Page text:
This Hackathon event has been running smoothly in a tense and methodical atmosphere with strong strength and support. As of mid-September, 15 teams had submitted their final projects, culminating in the finals. Click here to watch snapshot video of the EdgeX Challenge finalists preparing for the competition.

List of teams for roadshow:

Commerce Track

Sequence Code of team Name of team Use Cases Time
1 c18 HYD Miracle Innovation Apparel store edge computing 9:12
2 c27 DreamTech Mortgage assets monitoring based on blockchain +edge computing 9:24
3 c16 USST,YES! Retail store edge 9:36
4 c19 Breakthrough Studio Scenic Intelligent Navigation 9:48
5 c26 i-Design Edge-cloud based far ocean intelligent logistics/monitor 10:00
6 c07 Starlink team from JD.com Retail store heatmap & Surveillance 10:12
7 c03 AI Cooling Building automation 10:24
8 c08 Sugarinc Intelligence Smart building & office management 10:36
9 c10 Five Card Stud fighting force Automobile 4S (sales, service, spare part, survey) store 10:48

Industrial Track

Sequence Code of team Name of team Use Cases Time
1 i07 VSE Drivers school surveillance & analytics 11:00
2 i09 Smart eyes recognize energy CV based intelligent system of meters recognition 11:12
3 i01 Baowu Steel Defects detection in steel manufacture 11:24
4 i08 CyberIOT Guardians of electrical and mechanical equipment 11:36
5 i10 Power Blazers Autotuning system for orbital wind power system 11:48
6 i06 Jiangxing Intelligence Intelligent Edge Gateway for Industrial 12:00

 

Note: The sequence of the roadshow above is determined by the drawing of lots by the representatives of each participating teams.

The live roadshow was successfully broadcasted on September 24, where all the final teams presented their proposals and interacted with the judges. To ensure a comprehensive and professional assessment, the organizer invited expert judges with blended strong background, including:

– Business experts: Gao Ge, General Manager of Bailian Group’s Science and Innovation Center; Violet Lu, IT director of Fast Retailing LTD; and Yang Feng, Head of Wireless and Internet of Things of Tencent’s Network Platform Department

– EdgeX & AIOT experts: Henry Lau, Distinguished Technical Expert on Retail Solutions in HP Inc.; Gavin Lu, Director in VMware (China) R&D Center; Jim Wang, senior expert on IoT in Intel Corporation; Chris Wang, director of artificial intelligence in Intel; Jack Xu and Mi Wu, IoT experts in Intel; Xiaojing Xu, Senior Expert, Thundersoft Corporation

– Representatives from the investment community: Riel Capital, Intel Capital, VMware Capital …… In addition, the quality of the team & proposals attracted a large number of investment institutions, including Qiming Venture Capital, Morningside Capital, ZGC Qihang Investment, and other professional investors constitute the Members of the observer group for this live roadshow.

During the live streaming roadshow, all the teams’ works demonstrated the unique advantages of EdgeX in IoT and the edge computing development. The judges provided feedback and suggestions for Creativity, use of Computer Vision, Impact, Viability, Usefulness, simplicity, as well as documentation preparation and performance in the roadshow session. Observers and fans from all over the world also expressed their opinions through messaging and comment sections, which made the competition exciting.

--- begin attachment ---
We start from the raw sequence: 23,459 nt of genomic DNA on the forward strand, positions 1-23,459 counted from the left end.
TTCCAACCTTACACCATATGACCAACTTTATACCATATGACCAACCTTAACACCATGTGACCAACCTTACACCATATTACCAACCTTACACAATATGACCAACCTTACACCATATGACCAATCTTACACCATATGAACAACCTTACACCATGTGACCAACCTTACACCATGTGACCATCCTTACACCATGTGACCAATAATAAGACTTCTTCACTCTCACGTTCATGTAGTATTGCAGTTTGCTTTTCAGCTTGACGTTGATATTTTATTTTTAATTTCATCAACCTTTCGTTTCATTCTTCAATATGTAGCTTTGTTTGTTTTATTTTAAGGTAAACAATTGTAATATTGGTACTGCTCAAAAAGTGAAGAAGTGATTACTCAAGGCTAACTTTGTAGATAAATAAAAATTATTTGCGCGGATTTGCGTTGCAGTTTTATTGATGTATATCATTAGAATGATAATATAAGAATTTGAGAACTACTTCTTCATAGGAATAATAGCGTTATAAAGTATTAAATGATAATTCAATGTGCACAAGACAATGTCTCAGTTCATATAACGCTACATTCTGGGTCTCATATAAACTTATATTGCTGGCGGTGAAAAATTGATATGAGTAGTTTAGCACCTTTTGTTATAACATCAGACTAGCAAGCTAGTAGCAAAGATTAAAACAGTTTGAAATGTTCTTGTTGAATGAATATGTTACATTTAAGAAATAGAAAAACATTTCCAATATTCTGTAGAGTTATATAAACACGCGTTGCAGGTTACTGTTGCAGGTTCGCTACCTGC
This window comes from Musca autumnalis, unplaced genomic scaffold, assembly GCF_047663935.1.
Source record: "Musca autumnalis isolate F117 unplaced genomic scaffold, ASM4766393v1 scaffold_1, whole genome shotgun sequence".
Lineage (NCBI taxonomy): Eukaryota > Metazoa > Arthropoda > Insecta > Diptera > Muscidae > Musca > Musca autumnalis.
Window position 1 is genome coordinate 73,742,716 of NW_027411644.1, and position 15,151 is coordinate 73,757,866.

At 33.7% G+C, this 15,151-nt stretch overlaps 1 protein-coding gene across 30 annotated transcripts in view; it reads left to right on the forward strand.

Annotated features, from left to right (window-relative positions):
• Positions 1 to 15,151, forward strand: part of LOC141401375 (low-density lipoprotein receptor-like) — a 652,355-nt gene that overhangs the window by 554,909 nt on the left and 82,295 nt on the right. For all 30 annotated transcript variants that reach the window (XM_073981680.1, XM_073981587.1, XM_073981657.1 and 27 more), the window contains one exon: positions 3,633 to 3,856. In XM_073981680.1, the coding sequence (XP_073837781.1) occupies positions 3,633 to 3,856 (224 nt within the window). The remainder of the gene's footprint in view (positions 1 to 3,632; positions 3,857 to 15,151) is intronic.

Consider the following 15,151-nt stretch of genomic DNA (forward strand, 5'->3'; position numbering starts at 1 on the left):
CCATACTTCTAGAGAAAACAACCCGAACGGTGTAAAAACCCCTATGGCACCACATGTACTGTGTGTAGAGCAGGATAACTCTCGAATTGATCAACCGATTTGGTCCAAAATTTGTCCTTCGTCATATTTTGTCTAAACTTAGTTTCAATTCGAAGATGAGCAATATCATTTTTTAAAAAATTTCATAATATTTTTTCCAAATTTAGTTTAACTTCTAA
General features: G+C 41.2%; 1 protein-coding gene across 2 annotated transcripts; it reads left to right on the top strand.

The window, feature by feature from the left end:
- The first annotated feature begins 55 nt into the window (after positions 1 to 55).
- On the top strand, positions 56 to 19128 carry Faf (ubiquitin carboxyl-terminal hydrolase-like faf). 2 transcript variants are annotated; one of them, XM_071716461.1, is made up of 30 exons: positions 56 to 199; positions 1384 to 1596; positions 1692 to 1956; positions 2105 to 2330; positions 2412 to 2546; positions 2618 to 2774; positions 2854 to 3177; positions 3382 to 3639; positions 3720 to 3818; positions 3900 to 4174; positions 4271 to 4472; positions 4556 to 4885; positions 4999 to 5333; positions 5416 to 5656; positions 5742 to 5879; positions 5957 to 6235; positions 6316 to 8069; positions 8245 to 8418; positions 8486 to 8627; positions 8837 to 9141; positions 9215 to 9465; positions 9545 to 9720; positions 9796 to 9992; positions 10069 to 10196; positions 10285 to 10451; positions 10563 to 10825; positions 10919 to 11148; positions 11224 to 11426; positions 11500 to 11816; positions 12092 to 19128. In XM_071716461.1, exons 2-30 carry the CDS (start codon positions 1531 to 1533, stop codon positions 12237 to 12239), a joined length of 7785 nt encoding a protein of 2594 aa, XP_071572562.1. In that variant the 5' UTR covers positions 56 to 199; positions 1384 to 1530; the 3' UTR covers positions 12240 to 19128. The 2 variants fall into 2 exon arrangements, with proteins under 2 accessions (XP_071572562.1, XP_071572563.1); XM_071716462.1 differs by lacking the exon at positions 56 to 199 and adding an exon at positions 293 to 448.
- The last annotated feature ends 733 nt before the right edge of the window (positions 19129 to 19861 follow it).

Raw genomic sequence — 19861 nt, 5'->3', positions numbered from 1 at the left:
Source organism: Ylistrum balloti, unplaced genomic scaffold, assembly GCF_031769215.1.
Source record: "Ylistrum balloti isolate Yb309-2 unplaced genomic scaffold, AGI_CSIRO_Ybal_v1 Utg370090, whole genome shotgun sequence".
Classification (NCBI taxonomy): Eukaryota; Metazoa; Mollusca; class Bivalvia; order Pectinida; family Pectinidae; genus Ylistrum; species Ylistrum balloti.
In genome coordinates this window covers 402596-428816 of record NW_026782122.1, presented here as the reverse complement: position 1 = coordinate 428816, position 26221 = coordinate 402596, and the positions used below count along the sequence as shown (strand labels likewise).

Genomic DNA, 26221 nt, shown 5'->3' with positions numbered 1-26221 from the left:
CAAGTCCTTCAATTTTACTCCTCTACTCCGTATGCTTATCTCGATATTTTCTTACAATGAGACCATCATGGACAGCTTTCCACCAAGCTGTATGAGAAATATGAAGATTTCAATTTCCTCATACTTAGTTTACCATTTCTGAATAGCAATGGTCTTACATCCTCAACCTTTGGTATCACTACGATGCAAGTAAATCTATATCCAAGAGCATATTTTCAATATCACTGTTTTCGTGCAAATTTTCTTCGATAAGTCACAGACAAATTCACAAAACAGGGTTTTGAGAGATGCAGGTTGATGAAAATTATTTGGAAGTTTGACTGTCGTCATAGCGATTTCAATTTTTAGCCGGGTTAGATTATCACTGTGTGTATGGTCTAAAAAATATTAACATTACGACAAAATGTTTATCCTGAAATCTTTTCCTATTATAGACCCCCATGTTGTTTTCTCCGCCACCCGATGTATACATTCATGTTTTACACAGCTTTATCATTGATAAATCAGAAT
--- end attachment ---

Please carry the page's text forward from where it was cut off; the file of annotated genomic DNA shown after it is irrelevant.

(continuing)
The live roadshow has ended but the organizing committee is still in the process of collecting the judges’ questions and compiling the teams’ answers. Based on the above information, the competition will carefully score the ideations and demos to filter out competitive & deployable solutions to customer’s pain points. Meanwhile, we will hold an award ceremony at the Global Technology Transfer Conference on October 29, where the winners will receive a total of 90,000 RMB in cash prizes and rich rewards for their efforts.

Video playback of the final roadshow will be available on bilibili website, if you are interested in watching it, please follow the channel of EdgeX China Project on Bilibili. For more about the EdgeX Foundry China Project, visit the wiki at https://wiki.edgexfoundry.org/display/FA/China+Project.

Akraino White Paper: Cloud Interfacing at the Telco 5G Edge

By Akraino, Akraino Edge Stack, Blog

Written by Aaron Williams, LF Edge Developer Advocate

As cloud computing migrates from large Centralized Data Centers to the Server Provider Edge’s Access Edge (i.e. Server-based devices at the Telco tower) to be closer to the end user and reduce latency, more applications and use cases are now available.  When you combine this with the widespread roll out of 5G, with its speed, the last mile instantly becomes insanely fast.  Yet, if this new edge stack is not constructed correctly, the promise of these technologies will not be possible.

LF Edge’s Akraino project has dug into these issues and created its second white paper called Cloud Interfacing at the Telco 5G Edge.  In this just released white paper, Akraino analyzes the issues, proposes detailed enabler layers between edge applications and 5G core networks, and makes recommendations for how Telcos can overcome these technical and business challenges as they bring the next generation of applications and services to life.

Click here to view the complete white paper: https://bit.ly/34yCjWW

To learn more about Akraino, blueprints or end user case stories, please visit the wiki: https://wiki.akraino.org.